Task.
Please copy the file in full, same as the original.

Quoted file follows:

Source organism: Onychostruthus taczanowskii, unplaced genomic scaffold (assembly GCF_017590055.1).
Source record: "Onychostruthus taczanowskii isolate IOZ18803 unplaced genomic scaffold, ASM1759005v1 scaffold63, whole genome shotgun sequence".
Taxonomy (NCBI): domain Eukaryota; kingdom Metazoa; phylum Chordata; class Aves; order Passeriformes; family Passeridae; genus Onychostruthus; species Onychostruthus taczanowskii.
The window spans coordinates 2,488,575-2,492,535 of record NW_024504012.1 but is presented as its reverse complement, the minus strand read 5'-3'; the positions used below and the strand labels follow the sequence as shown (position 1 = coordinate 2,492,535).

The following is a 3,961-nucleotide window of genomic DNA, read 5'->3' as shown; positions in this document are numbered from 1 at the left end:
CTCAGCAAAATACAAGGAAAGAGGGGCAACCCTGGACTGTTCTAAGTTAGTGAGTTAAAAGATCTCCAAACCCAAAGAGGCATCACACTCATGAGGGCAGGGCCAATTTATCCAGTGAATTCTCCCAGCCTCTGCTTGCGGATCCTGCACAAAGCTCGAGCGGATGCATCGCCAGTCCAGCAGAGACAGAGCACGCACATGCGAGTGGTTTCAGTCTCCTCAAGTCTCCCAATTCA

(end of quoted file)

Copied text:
Source organism: Onychostruthus taczanowskii, unplaced genomic scaffold (assembly GCF_017590055.1).
Source record: "Onychostruthus taczanowskii isolate IOZ18803 unplaced genomic scaffold, ASM1759005v1 scaffold63, whole genome shotgun sequence".
Taxonomy (NCBI): domain Eukaryota; kingdom Metazoa; phylum Chordata; class Aves; order Passeriformes; family Passeridae; genus Onychostruthus; species Onychostruthus taczanowskii.
The window spans coordinates 2,488,575-2,492,535 of record NW_024504012.1 but is presented as its reverse complement, the minus strand read 5'-3'; the positions used below and the strand labels follow the sequence as shown (position 1 = coordinate 2,492,535).

The following is a 3,961-nucleotide window of genomic DNA, read 5'->3' as shown; positions in this document are numbered from 1 at the left end:
CTCAGCAAAATACAAGGAAAGAGGGGCAACCCTGGACTGTTCTAAGTTAGTGAGTTAAAAGATCTCCAAACCCAAAGAGGCATCACACTCATGAGGGCAGGGCCAATTTATCCAGTGAATTCTCCCAGCCTCTGCTTGCGGATCCTGCACAAAGCTCGAGCGGATGCATCGCCAGTCCAGCAGAGACAGAGCACGCACATGCGAGTGGTTTCAGTCTCCTCAAGTCTCCCAATTCA